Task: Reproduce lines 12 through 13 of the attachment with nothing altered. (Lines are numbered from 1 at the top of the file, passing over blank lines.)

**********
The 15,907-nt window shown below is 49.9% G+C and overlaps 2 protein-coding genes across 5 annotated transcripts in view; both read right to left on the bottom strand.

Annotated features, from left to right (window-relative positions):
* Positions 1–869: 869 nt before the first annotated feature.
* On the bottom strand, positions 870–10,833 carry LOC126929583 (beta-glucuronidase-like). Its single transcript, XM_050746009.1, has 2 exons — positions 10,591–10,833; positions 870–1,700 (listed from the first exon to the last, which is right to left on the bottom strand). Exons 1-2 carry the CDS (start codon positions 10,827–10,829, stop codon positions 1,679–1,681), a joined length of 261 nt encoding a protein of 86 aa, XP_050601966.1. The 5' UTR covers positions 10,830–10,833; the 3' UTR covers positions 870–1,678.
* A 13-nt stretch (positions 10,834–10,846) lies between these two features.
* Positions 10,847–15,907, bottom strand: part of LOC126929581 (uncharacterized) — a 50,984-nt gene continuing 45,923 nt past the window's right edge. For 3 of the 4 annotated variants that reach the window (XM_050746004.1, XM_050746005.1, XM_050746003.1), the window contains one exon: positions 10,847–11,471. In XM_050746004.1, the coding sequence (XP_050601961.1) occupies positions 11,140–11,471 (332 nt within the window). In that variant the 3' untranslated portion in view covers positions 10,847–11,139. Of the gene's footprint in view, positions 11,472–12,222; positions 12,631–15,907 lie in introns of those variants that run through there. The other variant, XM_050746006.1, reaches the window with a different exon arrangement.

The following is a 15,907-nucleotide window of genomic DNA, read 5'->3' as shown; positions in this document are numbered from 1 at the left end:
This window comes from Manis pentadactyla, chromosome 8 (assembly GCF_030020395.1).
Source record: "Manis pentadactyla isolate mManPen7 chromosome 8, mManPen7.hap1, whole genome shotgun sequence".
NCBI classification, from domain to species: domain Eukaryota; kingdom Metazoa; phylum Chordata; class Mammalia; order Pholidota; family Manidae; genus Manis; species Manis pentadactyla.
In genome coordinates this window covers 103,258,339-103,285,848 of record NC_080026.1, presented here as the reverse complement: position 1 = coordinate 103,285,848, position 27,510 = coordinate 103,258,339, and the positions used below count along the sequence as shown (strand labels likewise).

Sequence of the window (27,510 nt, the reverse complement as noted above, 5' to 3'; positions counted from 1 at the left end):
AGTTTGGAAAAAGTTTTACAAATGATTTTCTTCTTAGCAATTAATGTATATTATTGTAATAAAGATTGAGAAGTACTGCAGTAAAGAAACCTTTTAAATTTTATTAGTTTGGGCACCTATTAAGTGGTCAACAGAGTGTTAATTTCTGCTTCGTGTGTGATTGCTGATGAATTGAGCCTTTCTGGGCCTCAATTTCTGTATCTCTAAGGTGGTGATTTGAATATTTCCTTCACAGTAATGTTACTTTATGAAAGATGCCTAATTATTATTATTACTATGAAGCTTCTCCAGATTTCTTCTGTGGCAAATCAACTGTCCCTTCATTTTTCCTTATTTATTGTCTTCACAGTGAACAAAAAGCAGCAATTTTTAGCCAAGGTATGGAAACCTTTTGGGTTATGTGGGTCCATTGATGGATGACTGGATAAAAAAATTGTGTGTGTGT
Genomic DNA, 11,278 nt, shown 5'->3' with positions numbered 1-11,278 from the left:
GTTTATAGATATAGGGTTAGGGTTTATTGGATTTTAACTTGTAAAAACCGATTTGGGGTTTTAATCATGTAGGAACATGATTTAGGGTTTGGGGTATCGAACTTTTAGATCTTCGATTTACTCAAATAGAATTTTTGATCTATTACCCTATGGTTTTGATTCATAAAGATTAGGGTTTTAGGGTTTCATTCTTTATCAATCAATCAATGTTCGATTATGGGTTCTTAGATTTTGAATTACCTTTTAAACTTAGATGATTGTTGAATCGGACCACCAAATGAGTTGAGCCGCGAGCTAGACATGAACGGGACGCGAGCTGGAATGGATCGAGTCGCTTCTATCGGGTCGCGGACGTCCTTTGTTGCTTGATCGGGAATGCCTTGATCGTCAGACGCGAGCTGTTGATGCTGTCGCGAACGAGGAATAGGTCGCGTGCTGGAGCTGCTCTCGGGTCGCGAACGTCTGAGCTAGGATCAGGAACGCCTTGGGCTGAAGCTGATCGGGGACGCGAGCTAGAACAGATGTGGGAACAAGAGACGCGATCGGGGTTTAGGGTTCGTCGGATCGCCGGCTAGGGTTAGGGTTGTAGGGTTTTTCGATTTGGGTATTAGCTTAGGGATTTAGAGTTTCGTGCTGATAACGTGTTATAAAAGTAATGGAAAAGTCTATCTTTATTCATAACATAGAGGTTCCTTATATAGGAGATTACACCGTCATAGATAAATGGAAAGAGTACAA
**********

Sequence of the window (27,510 nt, the reverse complement as noted above, 5' to 3'; positions counted from 1 at the left end):
AGTTTGGAAAAAGTTTTACAAATGATTTTCTTCTTAGCAATTAATGTATATTATTGTAATAAAGATTGAGAAGTACTGCAGTAAAGAAACCTTTTAAATTTTATTAGTTTGGGCACCTATTAAGTGGTCAACAGAGTGTTAATTTCTGCTTCGTGTGTGATTGCTGATGAATTGAGCCTTTCTGGGCCTCAATTTCTGTATCTCTAAGGTGGTGATTTGAATATTTCCTTCACAGTAATGTTACTTTATGAAAGATGCCTAATTATTATTATTACTATGAAGCTTCTCCAGATTTCTTCTGTGGCAAATCAACTGTCCCTTCATTTTTCCTTATTTATTGTCTTCACAGTGAACAAAAAGCAGCAATTTTTAGCCAAGGTATGGAAACCTTTTGGGTTATGTGGGTCCATTGATGGATGACTGGATAAAAAAATTGTGTGTGTGT